IU Kelley School's Leading Index for Indiana levels out after two-month decline
June 20, 2013
BLOOMINGTON, Ind. -- The Leading Index for Indiana stopped its descent in June but didn't reclaim the ground it lost in the previous two months, leveling out at 100.7.
"The good news is that the Housing Market Index soared to levels not witnessed in seven years. The bad news is that the Purchasing Manager's Index fell into negative territory, only the second time since July 2009. As has often been the case lately, good economic data has been tempered by poor economic data," said Timothy Slaper, director of economic analysis at the Indiana Business Research Center in Indiana University's Kelley School of Business. The IBRC produces the monthly index.
The National Federation of Independent Business' Index of Small Business Optimism rose 2.3 points to 94.4. This is the second-highest reading since the recession started, but not one signaling strong economic growth. Pessimism about the economy and future sales did moderate, but planned small business job creation fell a point while the actual job creation stalled after five "up" months.
Consumer sentiment retreated this month after reaching its highest point in nearly six years in May, as household optimism about employment and housing faded slightly. The Thomson Reuters/University of Michigan's preliminary reading on the overall index on consumer sentiment fell to 82.7 in mid-June, below a nearly six-year high of 84.5 in May. The reading in June was the second highest in the past eight months, however, suggesting Americans were far from gloomy.
"So, nothing too bad or too good," Slaper said. "This quarter's economic growth has probably slowed to 1.5 percent, but after the effects of the hike in tax rates taper off, the economy will resume its pace of 2 percent plus growth, as has been its fashion for the last three years. Inflation remains low and going forward will remain below the Federal Reserve flash point. The housing market and rising equity prices have helped to boost consumer confidence, but only for those who have a stake in those markets."
Drivers of change
The direction and size of the jump in the National Association of Home Builders/Wells Fargo Housing Market Index was something to celebrate. For the first time since April 2006, the HMI topped 50, surging 8 points to 52. Any reading over 50 indicates that more builders view sales conditions as good rather than poor.
"Surpassing this benchmark reflects the fact that builders are seeing better market conditions," Slaper said. "There is a low inventory of existing homes, and as a result, an increasing number of buyers are gravitating toward new homes."
The Institute for Supply Management's Purchasing Managers Index swung into negative territory, dipping 1.7 points to 49.0.
"The swoon indicates that the manufacturing sector moved from slightly expanding to mildly contracting," Slaper said, adding that the PMI has registered contraction only twice since July 2009. Also of concern is that the New Orders Index decreased in May by 3.5 percentage points to 48.8 percent, and the Production Index decreased by 4.9 percentage points to 48.6 percent. The Employment Index decreased slightly, too, by 0.1 percentage point.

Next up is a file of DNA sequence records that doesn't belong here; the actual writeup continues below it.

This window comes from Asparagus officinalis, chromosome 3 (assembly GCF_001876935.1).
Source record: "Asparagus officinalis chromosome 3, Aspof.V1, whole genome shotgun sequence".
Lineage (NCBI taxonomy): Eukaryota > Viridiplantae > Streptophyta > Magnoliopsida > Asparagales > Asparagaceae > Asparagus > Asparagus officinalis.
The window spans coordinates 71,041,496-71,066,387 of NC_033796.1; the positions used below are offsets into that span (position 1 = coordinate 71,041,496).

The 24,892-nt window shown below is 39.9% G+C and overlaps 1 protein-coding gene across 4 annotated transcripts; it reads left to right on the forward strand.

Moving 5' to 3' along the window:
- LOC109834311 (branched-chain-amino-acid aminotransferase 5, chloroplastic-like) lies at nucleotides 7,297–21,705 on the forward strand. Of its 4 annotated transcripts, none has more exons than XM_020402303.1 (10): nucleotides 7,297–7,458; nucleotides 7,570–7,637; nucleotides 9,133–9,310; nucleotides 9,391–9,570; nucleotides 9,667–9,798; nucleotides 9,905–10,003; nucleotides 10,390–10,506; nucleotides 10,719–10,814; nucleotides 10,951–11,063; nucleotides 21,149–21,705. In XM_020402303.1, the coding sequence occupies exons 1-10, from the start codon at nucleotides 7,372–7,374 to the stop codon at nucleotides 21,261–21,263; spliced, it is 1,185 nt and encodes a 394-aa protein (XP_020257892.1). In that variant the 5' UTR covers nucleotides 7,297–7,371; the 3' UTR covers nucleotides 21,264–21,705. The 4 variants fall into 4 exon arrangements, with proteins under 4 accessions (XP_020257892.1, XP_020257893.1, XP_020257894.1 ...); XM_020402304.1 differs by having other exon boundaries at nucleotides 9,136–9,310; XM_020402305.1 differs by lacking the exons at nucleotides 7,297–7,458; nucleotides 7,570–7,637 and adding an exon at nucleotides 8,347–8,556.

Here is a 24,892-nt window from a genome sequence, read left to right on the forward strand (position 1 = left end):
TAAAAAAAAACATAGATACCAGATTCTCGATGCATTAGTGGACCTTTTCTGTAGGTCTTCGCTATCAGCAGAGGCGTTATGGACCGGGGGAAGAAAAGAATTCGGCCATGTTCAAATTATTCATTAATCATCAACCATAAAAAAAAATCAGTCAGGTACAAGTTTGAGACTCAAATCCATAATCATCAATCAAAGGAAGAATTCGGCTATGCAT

The U.S. automobile industry sold 1.4 million light vehicles in May 2013, marking an increase of 12.3 percent from April 2013 and an increase of 8.0 percent over May 2012. The May 2013 seasonally adjusted annual rate for light vehicle sales is 15.2 million units, up from the 14.9 million units in May 2012.
Unfilled orders for auto bodies and parts -- how the auto sector is represented in the LII -- increased indiscernibly. The transportation and logistics component of the LII -- the Dow Jones Transportation Average -- moved up 1.8 percent, reclaiming the ground it lost last month.
"There appears to be increasing interest in what interest rates are doing," Slaper said. "The 10-year yield on U.S. Treasurys hit a 14-month high recently. While still low historically, it is higher than at the beginning of May. Is this a sign that we are in for more volatility in financial markets as participants try to get a read on Fed policy intentions? Or is it a rough start to a better normal in which the global economy is not partially reliant upon U.S. monetary stimulus? Good luck figuring that out.
"But until we return to a world in which the quantitative easing genie has been put back in the bottle, the interest rate spread won't serve as a good indicator of the future direction of the national or state economy. As a result, the strength of the change in the measure does not provide a signal of the direction or strength of future economic activity in the state."
About the Leading Index for Indiana
The LII, developed by the Indiana Business Research Center, is designed to reflect the unique structure of the Indiana economy. It is a predictive tool that signals changes in the direction of the economy several months before the economy has changed. In contrast to economic forecasts, which use sophisticated statistical models to foretell particular levels for a wide variety of economic activities and outcomes in the future, a leading index is a simple construct that indicates a general direction of future economic activity expected in the next five to six months.